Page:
Most cricket fans booking corporate hospitality for the upcoming Edgbaston Test match between England and the West Indies will be well aware that this pioneering day-night contest will be helping England prepare for a similar pink ball contest at Adelaide during the upcoming Ashes series.
The importance of getting used to playing with a pink ball under lights will now be even more important as it has been revealed that England face a second Test in such conditions during the winter.
Following the Ashes tour, England will hop across the Tasman Sea to New Zealand, where the hosts have revealed plans to play the Test match in Auckland under lights.
The England and Wales Cricket Board has said this has not yet been confirmed, but the venue has staged many one-day internationals under lights, as well as regular rugby fixtures.
New Zealand took part in the first ever day-night Test at Adelaide in 2015, but until now the Kiwis have not hosted one themselves.
However, there is no reason for Auckland to pose a problem with the natural light, as, like Adelaide, the twilight period is short. The match is scheduled to begin on March 22nd, two days after the equinox, and while sunset is at 7:30 p.m., civil twilight will last just 25 minutes. This is even shorter than the 29 minutes on the first night of the Adelaide Test (December 2nd).
With the nights now rapidly drawing in - the sunset times in Birmingham will get two hours earlier over the course of this month - twilight will be a similarly short period at Edgbaston, with play taking place during this period. This could give the English batsmen and bowlers crucial experience of the conditions ahead of playing in them on the other side of the world. Indeed, a moist August evening in Birmingham will be more likely to provide the right conditions for swing bowling than in a dry climate like that of Adelaide.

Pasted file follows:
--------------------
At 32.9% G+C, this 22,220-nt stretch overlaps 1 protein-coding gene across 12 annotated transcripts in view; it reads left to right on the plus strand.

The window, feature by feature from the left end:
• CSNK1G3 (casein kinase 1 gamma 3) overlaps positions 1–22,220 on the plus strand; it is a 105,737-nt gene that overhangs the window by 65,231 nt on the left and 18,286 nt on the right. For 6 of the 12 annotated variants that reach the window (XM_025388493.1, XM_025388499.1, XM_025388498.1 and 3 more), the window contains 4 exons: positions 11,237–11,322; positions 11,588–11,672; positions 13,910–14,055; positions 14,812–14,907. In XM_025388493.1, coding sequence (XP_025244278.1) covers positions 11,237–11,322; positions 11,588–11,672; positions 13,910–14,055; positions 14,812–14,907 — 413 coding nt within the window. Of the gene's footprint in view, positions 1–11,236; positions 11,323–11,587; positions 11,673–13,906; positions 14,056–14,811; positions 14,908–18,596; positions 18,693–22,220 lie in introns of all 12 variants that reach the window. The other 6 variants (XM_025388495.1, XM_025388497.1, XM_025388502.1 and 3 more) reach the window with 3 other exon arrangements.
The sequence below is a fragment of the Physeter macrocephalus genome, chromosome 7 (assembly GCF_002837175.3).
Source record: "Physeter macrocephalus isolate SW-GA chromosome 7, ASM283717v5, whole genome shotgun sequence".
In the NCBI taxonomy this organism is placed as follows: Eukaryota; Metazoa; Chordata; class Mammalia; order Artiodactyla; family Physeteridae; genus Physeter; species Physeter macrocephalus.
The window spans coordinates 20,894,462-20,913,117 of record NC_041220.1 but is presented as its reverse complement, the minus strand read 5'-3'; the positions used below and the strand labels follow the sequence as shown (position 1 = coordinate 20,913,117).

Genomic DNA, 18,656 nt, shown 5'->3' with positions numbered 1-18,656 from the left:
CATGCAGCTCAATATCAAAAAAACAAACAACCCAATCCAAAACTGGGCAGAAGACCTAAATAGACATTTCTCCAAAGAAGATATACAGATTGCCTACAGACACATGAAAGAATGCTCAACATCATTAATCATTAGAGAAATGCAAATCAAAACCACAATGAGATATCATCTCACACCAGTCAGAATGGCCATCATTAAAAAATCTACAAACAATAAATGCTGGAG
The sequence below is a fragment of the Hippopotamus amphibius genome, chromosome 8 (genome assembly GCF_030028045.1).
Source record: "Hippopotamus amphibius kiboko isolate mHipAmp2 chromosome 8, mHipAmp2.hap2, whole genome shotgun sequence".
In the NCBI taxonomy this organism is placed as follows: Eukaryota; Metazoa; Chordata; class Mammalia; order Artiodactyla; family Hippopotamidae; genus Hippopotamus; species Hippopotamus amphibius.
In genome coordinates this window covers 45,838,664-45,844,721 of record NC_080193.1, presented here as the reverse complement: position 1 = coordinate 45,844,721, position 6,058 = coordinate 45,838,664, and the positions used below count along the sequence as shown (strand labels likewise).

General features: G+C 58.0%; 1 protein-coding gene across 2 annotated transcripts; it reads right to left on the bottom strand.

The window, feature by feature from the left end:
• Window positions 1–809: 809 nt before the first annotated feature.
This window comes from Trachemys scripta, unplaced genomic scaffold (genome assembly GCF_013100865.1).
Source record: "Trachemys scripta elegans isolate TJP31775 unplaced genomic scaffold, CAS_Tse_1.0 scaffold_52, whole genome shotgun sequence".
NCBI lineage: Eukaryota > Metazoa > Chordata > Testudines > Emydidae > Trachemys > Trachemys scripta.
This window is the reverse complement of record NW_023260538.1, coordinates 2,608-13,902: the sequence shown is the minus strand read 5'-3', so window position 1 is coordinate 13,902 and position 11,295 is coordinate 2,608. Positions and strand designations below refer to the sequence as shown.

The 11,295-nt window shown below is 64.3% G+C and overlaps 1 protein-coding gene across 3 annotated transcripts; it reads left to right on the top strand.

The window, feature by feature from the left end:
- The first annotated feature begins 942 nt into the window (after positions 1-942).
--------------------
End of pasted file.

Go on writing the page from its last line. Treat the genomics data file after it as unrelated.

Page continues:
The appeal of day-night cricket for many is the chance for crowds to come in and watch in the evenings during the working week. This has been seen as a way to draw in the crowds in locations where people tend not to take days off to go to the game in the way they do in England.
Adelaide saw huge crowds at its first day-night test and better than average ones for the second match there, when South Africa visited in 2016. However, the experiment brought little increase on the sparse attendances seen in the UAE when Pakistan followed suit. Theirs, however, is a case of a country having to play home games on neutral territory for security reasons, as the newly-promoted Afghanistan Test team will have to do.
However, the move may prove very effective in New Zealand, where recent crowds have been good at smaller venues like Hamilton and Napier, but not in the big stands of a venue like Eden Park.
If Auckland does stage a successful day-night Test, it could be the first of many and ensure more countries around the world follow suit. If so, that could in turn ensure that England ready themselves for such games by playing more Tests under lights.